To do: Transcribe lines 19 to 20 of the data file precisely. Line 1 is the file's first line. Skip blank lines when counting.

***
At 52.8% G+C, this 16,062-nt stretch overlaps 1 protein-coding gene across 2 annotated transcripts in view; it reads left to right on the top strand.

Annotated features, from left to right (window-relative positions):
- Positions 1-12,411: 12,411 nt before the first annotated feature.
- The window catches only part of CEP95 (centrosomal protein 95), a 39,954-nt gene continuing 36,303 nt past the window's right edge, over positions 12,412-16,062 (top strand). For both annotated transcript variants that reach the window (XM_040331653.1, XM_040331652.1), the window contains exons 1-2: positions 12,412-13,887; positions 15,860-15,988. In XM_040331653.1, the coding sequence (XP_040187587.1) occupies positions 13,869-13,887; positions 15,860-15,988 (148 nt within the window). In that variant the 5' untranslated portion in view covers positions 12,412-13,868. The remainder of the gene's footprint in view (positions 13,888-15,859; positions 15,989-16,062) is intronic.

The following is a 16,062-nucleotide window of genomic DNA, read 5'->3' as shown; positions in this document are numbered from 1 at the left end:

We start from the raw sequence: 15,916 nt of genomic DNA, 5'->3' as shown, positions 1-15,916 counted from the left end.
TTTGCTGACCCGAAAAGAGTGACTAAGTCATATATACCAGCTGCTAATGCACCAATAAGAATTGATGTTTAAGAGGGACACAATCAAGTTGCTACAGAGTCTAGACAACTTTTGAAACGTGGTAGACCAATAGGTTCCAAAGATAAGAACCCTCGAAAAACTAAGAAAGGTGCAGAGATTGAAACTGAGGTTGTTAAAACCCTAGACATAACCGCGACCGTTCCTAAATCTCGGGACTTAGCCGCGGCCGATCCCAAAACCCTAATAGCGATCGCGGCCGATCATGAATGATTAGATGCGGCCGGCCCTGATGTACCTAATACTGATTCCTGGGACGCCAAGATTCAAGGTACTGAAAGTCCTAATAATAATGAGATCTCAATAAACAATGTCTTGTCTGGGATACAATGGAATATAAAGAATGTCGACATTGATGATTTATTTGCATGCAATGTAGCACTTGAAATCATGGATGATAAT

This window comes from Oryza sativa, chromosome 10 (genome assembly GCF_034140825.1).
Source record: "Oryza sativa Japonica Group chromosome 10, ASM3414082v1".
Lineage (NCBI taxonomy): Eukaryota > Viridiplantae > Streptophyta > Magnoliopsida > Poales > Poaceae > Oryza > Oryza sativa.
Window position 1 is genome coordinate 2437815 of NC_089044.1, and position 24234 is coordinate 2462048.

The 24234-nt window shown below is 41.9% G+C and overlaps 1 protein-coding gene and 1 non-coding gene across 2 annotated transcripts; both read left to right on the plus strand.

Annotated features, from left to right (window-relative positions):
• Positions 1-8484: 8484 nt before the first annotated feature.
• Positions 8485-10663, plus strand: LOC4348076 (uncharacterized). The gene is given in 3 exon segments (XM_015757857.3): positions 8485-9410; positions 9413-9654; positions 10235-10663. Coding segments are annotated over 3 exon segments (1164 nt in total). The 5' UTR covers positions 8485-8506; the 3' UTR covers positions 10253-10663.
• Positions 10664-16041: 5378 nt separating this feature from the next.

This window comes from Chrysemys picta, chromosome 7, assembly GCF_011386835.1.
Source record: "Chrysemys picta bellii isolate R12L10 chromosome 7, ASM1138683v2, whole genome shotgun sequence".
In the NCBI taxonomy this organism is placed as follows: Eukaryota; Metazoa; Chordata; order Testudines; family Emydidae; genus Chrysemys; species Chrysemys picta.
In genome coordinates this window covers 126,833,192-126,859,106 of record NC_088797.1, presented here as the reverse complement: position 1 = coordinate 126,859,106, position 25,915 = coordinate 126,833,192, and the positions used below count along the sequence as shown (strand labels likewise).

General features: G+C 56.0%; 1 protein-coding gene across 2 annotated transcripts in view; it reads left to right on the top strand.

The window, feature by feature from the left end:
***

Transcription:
In the NCBI taxonomy this organism is placed as follows: Eukaryota; Metazoa; Chordata; order Testudines; family Emydidae; genus Chrysemys; species Chrysemys picta.
In genome coordinates this window covers 126,833,192-126,859,106 of record NC_088797.1, presented here as the reverse complement: position 1 = coordinate 126,859,106, position 25,915 = coordinate 126,833,192, and the positions used below count along the sequence as shown (strand labels likewise).